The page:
Thomas Stackpole has a TNR post, “How NARAL is Hoping to Win the Election for Obama,” which shows an innovative approach to voter turnout. As Stackpole explains:
Wednesday morning, in a small conference room in its Washington, D.C. office, NARAL Pro-Choice America rolled out a plan to clinch the election for President Obama. That’s an ambitious goal for an organization pushing a niche issue in a contest dominated by the economy, but they’re hoping to win big by thinking small. Their plan is to target what they’ve termed “Obama Defectors”–pro-choice women who supported Obama in 2008, but are now poised to vote for Mitt Romney–and win them back. Nationally, they’ve identified 5.1 million across the country, 1.2 million of whom live in swing states.
But their real focus is actually on a much smaller number: a mere 338,020 women who live in swing counties in Colorado, Florida, Iowa, North Carolina, New Hampshire, Nevada, Ohio, Virginia, and Wisconsin. By their math, targeting this highly prized–and potentially persuadable–demographic in the right places could be enough to push Obama over the edge.
This micro-targeting strategy isn’t anything new, but it’s the first time it’s being employed by a group with such narrow interests and with such a small target group. “I don’t know if anything like this has been done–at least not this election,” boasted Drew Lieberman, the pollster behind the model…
Stackpole goes on to explain that the technique was adapted from an earlier data mining approach pioneered by Republican operatives, including Karl Rove and Alex Gage and tweaked for pro-Democratic constituencies. Stackpole adds that “Team Obama brought their data analysis to a new level, and, using a database called Catalist, applied behavioral science to identify and communicate with voters at a level of specificity that would have seemed like science fiction a generation ago.” Stackpole adds,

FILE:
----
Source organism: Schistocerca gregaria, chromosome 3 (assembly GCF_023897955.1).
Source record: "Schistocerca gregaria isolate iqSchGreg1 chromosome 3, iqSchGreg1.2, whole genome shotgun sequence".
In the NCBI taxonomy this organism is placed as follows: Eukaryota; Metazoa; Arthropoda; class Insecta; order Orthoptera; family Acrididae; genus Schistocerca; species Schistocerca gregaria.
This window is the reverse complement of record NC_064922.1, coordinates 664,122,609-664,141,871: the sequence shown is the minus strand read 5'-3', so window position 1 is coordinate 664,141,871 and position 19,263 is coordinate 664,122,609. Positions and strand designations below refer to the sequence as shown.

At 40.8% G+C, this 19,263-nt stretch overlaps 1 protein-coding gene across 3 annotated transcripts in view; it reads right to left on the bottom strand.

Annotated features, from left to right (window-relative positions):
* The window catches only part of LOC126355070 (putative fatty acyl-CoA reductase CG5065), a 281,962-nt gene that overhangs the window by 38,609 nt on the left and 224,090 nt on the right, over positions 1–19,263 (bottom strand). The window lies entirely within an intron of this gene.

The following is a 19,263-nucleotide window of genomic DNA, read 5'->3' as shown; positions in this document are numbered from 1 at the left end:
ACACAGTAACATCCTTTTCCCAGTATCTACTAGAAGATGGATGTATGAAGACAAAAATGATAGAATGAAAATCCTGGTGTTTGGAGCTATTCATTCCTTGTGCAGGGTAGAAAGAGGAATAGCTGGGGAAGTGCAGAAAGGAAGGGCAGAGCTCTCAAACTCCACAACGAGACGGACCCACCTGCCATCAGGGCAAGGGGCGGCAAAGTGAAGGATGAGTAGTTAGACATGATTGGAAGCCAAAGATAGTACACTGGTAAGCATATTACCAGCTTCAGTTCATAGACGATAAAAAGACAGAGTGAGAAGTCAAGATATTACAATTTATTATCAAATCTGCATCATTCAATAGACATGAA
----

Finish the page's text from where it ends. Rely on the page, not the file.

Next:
NARAL is basing its strategy on a 20,000-interview survey conducted by former Clinton pollster Stan Greenberg’s firm (Greenberg, Quinlan, Rosner), which used roughly 500 data points–like whether they’re cable subscribers, what publications they read, even what products they like–to identify their target voters. While Obama leads among women, they found that he’s polling eight points lower than he finished in 2008, creating a seemingly up-for-grabs voting bloc that both sides are pursuing aggressively. From there, NARAL narrowed the group down even more by dividing their so-called “Obama Defectors” into persuasion voters, who were likely to show up on election day, and Obama supporters, who were less likely to head to the polls, and focusing on the former. This segment, it turns out, tends to be white, independent female voters younger than 40.
In addition, ” the GQR survey found that 40 percent of its target group would vote for a candidate that was pro-choice, even if they disagreed with the candidate on every other issue. They also found that Obama was able to pick up six points when his position on abortion rights was explained and compared to the Republican platform.”
It’s an excellent example of how creative, data-driven political research is increasingly important in modern campaigns.